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Beat HQ Joined: 9th December 2010
Last seen: 5th June 2012
Tote Hotel
71 Johnston St

Benefit For Blackie

Beat HQ's picture
Beat HQ Joined: 9th December 2010
Last seen: 5th June 2012

Wild stalwart of the Australian punk scene and pal to underground musicians all over, Blackie (Peter Black) from the Hard Ons has been one of our most spirited and industrious independent musicians for 30 years. In some sad news, he was recently attacked while at work driving a cab – his second job, which helps keep the beloved Hard Ons afloat. Having sustained head injuries and now unable to work for a time, some muso mates including The Spazzys, Regurgitator, The Meanies and Dead have come together to turn the remaining shows of the Hard Ons tour – which would otherwise have been cancelled – into benefit gigs for the recovering guitarist. We spoke to Ben Ely, (Regurgitator - pictured), Jem (Dead), and Wally Meanie (The Meanies) about Blackie’s passion, camaraderie, and why they thought it important to get aboard the tour.

Why did you personally want to get involved with the Benefit For Blackie?

Ben: 'Cause he’s a legend, and figures very prominently in the early musical history of our band. And of course Peter (our drummer) played with his band for some time so we’ve always felt intimately connected to him and the Hard Ons.


Jem: His talents (especially in Nunchukka Superfly) have always been frustratingly underappreciated. I look up to him and Ray for their relentless output, genuine love and passion for what they do and never showing compromise. After being involved in a scene like this for long enough people like Blackie become like family. When family need help, you help. Like a lot of people I feel I owe him something back for years of great songs and live shows and advice along the way.


Wally: ‘Cause he’s a bloody top bloke and certainly didn’t deserve to cop it like he did. Hard Ons and The Meanies have a long history. Apart from being a big influence on us, the Hard Ons have given us the good old leg-up on numerous occasions, and been very generous with great tour support slots both here and in Europe. There’s a mutual admiration society going on for sure, and Blackie still comes to see us play whenever we’re in Sydney: still showing that support.


What has the response been so far?


Ben: Response to what? If you mean the incident, it’s been outrage. If you mean the event, I’ll have to wait 'til it happens!


Jem: The response has been huge. Overwhelming. While it’s not surprising, it is absolutely heart-warming. It sucks that something this shit had to happen to bring this out, but it makes me feel lucky to be a part of this scene where no one ever gets paid properly, everyone is struggling and yet the solidarity is through the roof. It feels like Blackie and Hard Ons are getting some compensation for what I believe to be a lack of recognition in this country. It has been especially cool to see people like Steve (Too Far Gone screen printing) and Tym Guitars donating their talents and hard work to the cause. Steve is a great artist and screen printer and has made a shirt especially to sell and donate all profits. Tym has auctioned and raffled off some of his handmade pedals, which fetch a mint on ebay.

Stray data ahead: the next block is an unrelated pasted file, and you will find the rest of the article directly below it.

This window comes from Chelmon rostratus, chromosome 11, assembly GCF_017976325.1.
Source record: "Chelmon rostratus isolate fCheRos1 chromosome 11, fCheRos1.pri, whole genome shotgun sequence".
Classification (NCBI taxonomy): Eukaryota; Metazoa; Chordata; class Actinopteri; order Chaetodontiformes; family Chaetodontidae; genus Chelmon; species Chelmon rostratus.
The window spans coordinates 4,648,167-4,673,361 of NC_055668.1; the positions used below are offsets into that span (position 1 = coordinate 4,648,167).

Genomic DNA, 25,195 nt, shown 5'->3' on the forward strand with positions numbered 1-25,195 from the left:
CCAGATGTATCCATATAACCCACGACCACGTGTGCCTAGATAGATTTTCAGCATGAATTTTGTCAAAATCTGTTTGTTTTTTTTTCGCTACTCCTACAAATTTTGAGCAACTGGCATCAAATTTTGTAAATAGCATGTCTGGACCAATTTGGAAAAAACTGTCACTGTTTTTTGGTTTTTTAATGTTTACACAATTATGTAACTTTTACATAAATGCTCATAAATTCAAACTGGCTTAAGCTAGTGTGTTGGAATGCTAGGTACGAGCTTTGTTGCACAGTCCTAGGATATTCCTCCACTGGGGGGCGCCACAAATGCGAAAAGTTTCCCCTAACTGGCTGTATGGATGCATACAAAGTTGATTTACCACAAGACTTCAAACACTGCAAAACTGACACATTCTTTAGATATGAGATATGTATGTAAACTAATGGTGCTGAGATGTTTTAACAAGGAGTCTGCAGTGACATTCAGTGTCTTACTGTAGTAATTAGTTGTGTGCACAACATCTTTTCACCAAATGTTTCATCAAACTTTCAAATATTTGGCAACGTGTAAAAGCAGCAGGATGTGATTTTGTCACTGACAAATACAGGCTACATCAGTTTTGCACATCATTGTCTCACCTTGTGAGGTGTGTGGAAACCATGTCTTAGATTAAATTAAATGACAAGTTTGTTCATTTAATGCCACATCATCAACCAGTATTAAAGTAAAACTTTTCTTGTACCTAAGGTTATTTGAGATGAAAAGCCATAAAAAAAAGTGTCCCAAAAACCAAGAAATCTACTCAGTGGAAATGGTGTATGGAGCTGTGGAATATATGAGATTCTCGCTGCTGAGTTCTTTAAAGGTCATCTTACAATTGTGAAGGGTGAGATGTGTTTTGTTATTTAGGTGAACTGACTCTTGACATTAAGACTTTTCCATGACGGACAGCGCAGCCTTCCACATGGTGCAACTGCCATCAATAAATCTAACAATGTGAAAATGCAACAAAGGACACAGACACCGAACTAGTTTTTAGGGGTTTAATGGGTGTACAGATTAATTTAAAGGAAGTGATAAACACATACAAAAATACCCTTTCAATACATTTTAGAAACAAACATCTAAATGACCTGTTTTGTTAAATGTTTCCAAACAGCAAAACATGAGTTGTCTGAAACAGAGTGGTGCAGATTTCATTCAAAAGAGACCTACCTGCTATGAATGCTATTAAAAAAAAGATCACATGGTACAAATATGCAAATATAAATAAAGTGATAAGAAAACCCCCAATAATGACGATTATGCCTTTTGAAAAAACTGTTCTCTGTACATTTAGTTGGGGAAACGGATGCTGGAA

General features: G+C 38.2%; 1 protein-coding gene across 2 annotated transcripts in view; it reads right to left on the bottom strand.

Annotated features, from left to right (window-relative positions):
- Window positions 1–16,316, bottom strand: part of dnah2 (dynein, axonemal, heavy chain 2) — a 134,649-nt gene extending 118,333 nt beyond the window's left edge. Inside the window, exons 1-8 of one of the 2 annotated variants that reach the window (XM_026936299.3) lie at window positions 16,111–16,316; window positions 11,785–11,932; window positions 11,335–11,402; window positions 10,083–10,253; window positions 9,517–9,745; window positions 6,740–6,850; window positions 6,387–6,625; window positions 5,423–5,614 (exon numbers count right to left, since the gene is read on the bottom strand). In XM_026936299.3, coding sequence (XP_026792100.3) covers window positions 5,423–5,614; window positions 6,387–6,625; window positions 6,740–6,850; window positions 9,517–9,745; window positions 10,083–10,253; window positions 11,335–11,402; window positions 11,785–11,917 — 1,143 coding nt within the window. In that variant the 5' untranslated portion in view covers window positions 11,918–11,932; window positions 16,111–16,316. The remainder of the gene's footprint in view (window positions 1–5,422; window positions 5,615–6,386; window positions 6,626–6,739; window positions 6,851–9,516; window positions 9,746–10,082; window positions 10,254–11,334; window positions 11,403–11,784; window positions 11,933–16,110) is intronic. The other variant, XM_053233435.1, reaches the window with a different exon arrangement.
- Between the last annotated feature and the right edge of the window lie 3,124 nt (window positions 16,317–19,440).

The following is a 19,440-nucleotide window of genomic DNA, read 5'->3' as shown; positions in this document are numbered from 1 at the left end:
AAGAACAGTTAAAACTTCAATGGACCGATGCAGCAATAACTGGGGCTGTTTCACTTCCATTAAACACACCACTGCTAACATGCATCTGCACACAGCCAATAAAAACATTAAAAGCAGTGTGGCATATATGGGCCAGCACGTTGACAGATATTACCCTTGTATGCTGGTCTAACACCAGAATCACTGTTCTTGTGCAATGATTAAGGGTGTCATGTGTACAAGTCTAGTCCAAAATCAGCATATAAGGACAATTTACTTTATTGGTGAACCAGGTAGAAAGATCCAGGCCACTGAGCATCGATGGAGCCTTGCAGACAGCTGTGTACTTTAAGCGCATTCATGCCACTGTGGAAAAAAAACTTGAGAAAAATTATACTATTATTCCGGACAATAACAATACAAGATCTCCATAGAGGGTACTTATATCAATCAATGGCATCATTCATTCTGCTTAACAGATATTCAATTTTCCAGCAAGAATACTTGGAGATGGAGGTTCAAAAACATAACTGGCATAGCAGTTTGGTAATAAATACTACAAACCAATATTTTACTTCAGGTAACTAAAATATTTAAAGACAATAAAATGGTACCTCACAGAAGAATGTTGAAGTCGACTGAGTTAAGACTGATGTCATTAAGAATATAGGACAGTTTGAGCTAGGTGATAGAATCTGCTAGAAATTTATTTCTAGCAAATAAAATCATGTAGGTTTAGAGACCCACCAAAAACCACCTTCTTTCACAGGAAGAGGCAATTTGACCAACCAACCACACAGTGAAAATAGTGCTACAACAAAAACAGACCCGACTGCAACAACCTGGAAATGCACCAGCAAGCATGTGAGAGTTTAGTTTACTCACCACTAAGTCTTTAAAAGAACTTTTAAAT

Wally: The overall response has been “what the fuck”, ‘cause I mean, who does that shit, fuck me? But because it happened to such a good dude who wouldn’t hurt a fly it’s even worse. Response to his plight has been terrific with benefit gigs popping up all over the place. Blackie (and Ray Ahn, Hard Ons) do a lot for a lot of people, so a lot of folks haven’t been backward in coming forward to offer assistance, which says a lot about the guy.


Tell us about one of your fondest memories of Blackie.


Ben: I remember first thinking of Blackie (as I thought of most of the Hard Ons) as a mysterious, almost exotic character, shrouded in the glamour and filth of punk rock royalty. Then I found out he was a rather fastidious, particular person, slightly mismatched to his musical passion and persona. I guess I identified with that.


Jem: I’d need a whole book! Fire Witch played a show with Hard Ons in Geelong once. We were big Nunchukka fans but had not come round to Hard Ons yet. There were about ten people in the audience when we started. Five minutes into our set it was down to two people including Blackie who then got on stage to play guitar with us for the rest of the set. The other person left and we played the next 20 minutes to an empty room and Ray behind the merch desk. Blackie was stoked; thought it went pretty well! Then during the Hard Ons set, most of the very small crowd were fighting each other, unaware of the gig happening in front of them. I remember Blackie putting down his guitar and pulling out cheerleading moves with a couple of t-shirts for pom poms. It was just absurd: the joy on his face was incredible.


Wally: They’re all fond; you haven’t got the space.


Will you be doing anything special on the day? What can punters look forward to?


Ben: I think there’ll be tears and blood and quite a bit of sweat; possibly some embarrassing collabs. It’s going to be old school, that’s for sure.


Wally: Being The Meanies is pretty special: punters can look forward to that.

The BENEFIT FOR BLACKIE will run over three shows in the coming week: Thursday June 7 at The Nash in Geelong with Townhall, DEAD and Kremlings, Friday June 8 at Karova Lounge in Ballarat with The Yard Apes, DEAD and NOUS, and Saturday June 9 at The Tote in Collingwood with Regurgitator, The Meanies, The Spazzys, DEAD and Bat Piss. For Tote tickets, check out thetotehotel.oztix.com.au.